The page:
Episode 257 Build a Plugin Company and All Things WordPress

Show Highlights

Rob Cairns sites down with Cristian Raiber to talk about his company WP Chill and all things WordPress.

Show Highlights:

  1. What is WP Chill
  2. What plugins do you offer.
  3. Have you developed with Gutenberg in mind?
  4. Where is WordPress going?

Show Notes

Hey everybody, Rob Cairns here and then today’s podcast.

Send me here with my yes Cristian Raiber of WP Chill.

How are you today?

Oh, absolutely, fine.

That’s amazing.

Bit excited to be on your on your show.

It’s great to have you, it’s and and you’re coming to us from the other side of the world where Wordcamp Europe just happened, correct?

Yeah exactly. I’m currently living in Lisbon and we just had workcamp Europe in Porto so that’s like 300 kilometers away from where I’m currently living.

Yeah, so it’s great to.

It’s great to have you so I always like to start the podcast and ask people what is your WordPress origin story?

How did you get into WordPress?

I got into WordPress I think.

Close to 12 years ago so.

Initially we didn’t start.

Items start with.

Uh, WordPress, particularly just started with SQL work, I think.

Actually the story goes back even more like I.

I think it was 16 or 17 years old.

And you know, as any.

Teenager was bored bored at home.

We just.

Had an Internet connection, no money.

And what I decided to do at that time was, you know, figure out a way to see if I could make any.

Money from home.

1517 years ago this was very exotic for a country like Romania country I’m from.

And I remember I Google for like 3 days and read every single article I could find and how to make money from home.

I make money online.

Very, very new.

And I think.

WordPress was still like the best possible solution and the easiest to use even back then to create a website.

And I for a long time I built websites and ranked them on Google.

And just made money off of Adsense, but I knew I never knew how to customize them or build a custom theme or like touch any of the code.

I only worked with the user interface, the back end stuff, but the user interface.

You know, building menus displaying widgets that was pretty much it.

I was testing plugins all the time because I was always looking for one that I.

Could get get it working exactly the way I need it.

We needed needed it to work.

And later down the road I decided to start an agency with one of my friends.

And we want to start an agency like a local agency that offered marketing services that say SEO, AdWords, social media promotion, that kind of stuff.

And we were struggling to get any traction.

On the market.

And one day we landed a web development project.

We had to build a website for a local kindergarten and they wanted us to work on the project because they worked with us in the past on.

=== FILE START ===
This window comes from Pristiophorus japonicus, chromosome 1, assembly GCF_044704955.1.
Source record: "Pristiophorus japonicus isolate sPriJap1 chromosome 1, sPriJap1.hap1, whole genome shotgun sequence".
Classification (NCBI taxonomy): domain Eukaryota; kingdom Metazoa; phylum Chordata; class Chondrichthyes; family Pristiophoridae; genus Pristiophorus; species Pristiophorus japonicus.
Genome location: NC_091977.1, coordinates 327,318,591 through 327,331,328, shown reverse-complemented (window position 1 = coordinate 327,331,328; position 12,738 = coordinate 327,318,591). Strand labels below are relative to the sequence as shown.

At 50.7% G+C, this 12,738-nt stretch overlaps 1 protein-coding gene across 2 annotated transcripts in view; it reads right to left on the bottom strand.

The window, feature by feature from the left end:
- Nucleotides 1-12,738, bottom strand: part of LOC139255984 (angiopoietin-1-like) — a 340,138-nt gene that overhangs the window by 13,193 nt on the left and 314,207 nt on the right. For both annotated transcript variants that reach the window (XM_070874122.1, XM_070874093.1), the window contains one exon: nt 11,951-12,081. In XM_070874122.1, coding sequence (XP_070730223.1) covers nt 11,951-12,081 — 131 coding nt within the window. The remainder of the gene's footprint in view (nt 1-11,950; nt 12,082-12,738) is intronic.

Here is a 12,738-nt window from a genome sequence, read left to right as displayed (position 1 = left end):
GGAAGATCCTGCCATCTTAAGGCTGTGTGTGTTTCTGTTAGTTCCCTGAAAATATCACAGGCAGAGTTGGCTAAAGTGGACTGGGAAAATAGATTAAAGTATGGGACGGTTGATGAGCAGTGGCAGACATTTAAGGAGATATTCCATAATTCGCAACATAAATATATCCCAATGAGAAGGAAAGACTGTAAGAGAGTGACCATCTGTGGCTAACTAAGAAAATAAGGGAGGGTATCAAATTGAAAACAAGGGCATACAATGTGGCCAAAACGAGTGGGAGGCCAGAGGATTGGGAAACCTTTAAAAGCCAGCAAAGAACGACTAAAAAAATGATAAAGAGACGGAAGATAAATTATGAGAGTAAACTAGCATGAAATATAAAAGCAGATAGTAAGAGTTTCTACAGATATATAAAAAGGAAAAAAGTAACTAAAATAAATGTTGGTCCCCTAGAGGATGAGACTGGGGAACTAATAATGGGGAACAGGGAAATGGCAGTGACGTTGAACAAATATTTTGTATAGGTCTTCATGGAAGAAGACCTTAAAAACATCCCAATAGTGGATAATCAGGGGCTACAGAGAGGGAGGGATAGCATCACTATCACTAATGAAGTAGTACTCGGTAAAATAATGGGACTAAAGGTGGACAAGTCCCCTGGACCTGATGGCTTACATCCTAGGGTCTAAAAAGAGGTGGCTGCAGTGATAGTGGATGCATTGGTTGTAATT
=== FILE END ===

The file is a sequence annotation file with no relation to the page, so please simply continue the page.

On marketing and they were super happy with the work we did for them.

And they insisted.

Like I, I kept telling them like.

Guys, I’ve never developed the website before.

From scratch, I don’t know how to.

Do it or like you’ll figure it out.

And so I.

Did it took me like 2 weeks to figure out and learn CSS HTML like the basics of WordPress and theming and that was my first WordPress theme.

I built like 12 years.

Ago I think.

It was, you know.

When I looked back at it.

It was awful in terms of best practices.

Old HTML code was put in a page content.

The CSS was there as well and there’s no best practices applied anywhere.

I don’t even think we had an external CSS file at that point.

And we kept doing this.

For like 5 or six years more.

But as any.

Who’s the owner who’s been in this business for long enough?

Ah, you’ll see at some point that they simply become unsatisfied with.

Agency work like you’ll have to deal with.

Clients you you know it’s it’s not easily scalable.

It’s now we have productized services back then.

Like 12 years ago this was still very new on the market.

I think it was right around the time.

One highly popular WordPress theme was making waves in the space.

It’s called the riff.

And they were just making huge splashes.

Were making a lot of money and they were posting a lot of transparency reports, income reports, whatever showing how much money.

You were making.

Here I was, you know, building themes for clients for.

A very, very small amount of money every every single project.

And there was these guys.

You know, doing the same thing but making a lot more money than we were.

So we looked into it and we were like, well, let’s give this.

A try, let’s see what happens.

And I remember to this day that the first theme I built and uploaded on WordPress at work.

Between the time it was all uploaded and between the time it was actually approved.

Ah, it took.

Like 5 more months.

And during those five months.

Committed 46 versions of that theme. That’s exactly how little I knew actually about building work with themes. Custom WordPress teams for for a market for an audience.

And that’s how.

Much effort it took to learn all this stuff.

I knew nothing about like.

Uhm, translating themes.

Escaping all those best practices.

Build process like everything was new to me at that point.

And once it got approved two or three months, we were climbing the wordpress.org.

A popular tab for themes.

We were just climbing and climbing and we were seeing like sales go up and up and I’ll be more like yeah this is markets loving U.S.

market left Blue Star product and we went out to hire people.